It hadn't always been like this. In fact, when Dorothy had first returned from her trip to Oz her life couldn't have seemed brighter. She helped out around the farm and lived each day with a new found vigor and energy. She fed the chickens, milked the cows and did other chores, all the while thinking of the wonderful lives her friends in Oz must be living since the Wicked Witch had been melted. Her wicked neighbor Mrs. Gulch had also been incapacitated by her broken leg, and soon after she moved away, giving Dorothy no reason to fear trotting around her neighborhood with her little dog Toto at her heels. After taking that trip to Oz, she had begun to believe that anything in life was possible. After all, if there were such things as magic and talking scarecrows, who knew what else in life was possible. Dorothy's life seemed to be looking up and she her life couldn't have been happier.
Then Auntie Em had died.
It had been about a year and a half after her adventure when her aunt had suffered from a sudden heart attack. Her Uncle Henry had been out in town at the time and Dorothy had been in the field playing with her little dog Toto. There had been a sudden crash and Dorothy had rushed inside to find her aunt's body lying limply on the floor next to a stack of broken plates. Dorothy, shaken to the core by the sight, had rushed outside screaming, causing the three farm hands to come running. They had called an ambulance immediately, but by the time they had brought Auntie Em to the hospital it had been too late. She had died mere hours later, and that was when Dorothy's life had begun to fall apart.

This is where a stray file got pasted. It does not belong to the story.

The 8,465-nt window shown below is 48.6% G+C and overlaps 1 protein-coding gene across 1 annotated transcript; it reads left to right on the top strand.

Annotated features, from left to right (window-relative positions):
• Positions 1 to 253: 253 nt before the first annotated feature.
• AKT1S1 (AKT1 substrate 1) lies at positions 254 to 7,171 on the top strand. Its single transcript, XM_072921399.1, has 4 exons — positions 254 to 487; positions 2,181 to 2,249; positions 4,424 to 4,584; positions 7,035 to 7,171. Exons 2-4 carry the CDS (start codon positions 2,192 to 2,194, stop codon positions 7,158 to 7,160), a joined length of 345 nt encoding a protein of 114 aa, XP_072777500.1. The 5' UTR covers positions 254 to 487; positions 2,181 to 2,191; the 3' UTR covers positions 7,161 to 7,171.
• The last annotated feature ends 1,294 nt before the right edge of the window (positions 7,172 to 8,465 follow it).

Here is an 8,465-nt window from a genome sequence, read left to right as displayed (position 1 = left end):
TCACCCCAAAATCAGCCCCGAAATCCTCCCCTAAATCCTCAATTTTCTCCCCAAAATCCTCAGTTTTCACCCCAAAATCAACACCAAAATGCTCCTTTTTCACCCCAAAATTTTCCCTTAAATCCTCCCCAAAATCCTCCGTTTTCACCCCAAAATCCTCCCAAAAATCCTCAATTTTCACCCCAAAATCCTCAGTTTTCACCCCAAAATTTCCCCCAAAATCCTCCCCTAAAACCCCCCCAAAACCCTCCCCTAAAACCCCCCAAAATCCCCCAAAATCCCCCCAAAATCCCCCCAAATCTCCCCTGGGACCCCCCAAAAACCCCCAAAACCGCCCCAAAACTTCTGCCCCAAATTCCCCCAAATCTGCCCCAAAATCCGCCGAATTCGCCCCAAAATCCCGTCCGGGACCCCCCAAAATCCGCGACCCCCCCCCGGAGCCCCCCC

Her Uncle Henry had been shocked by the news, and he hadn't been the same since that day. He became more distant and almost always shirked the company of others in favor of sitting alone in his room. Dorothy, who had been closer to Auntie Em than anyone else, had taken an even harder blow than her uncle. Her innocent idealist lease on life had been stripped away, and suddenly not everything was magic and rainbows. Dorothy, who had been eleven at the time, could not understand why this had to have happened to her, especially when her future seemed so bright.
Over the course of the next three years the three farm hands, and Dorothy's only friends, had begun to leave, all for different reasons. Zeke was the first to resign when his mother fell ill and he was forced to return to his neighboring hometown to care for her. Hickory was the next to go when he found a job in the city and left to move on to bigger and better things. Hunk was the last to leave when he got married and left the farm to start his new life. All three expressed their grief at having to leave, but it did nothing to dull the pain of having to watch them go. Her uncle had hired two new farm hands to keep the farm going, but Dorothy wanted nothing to do with them, still feeling the pain of having to say goodbye to her old friends. The only friend she had left at that point was her little dog Toto, and she hardly ever let the little dog out of her sight anymore for fear of loosing him too.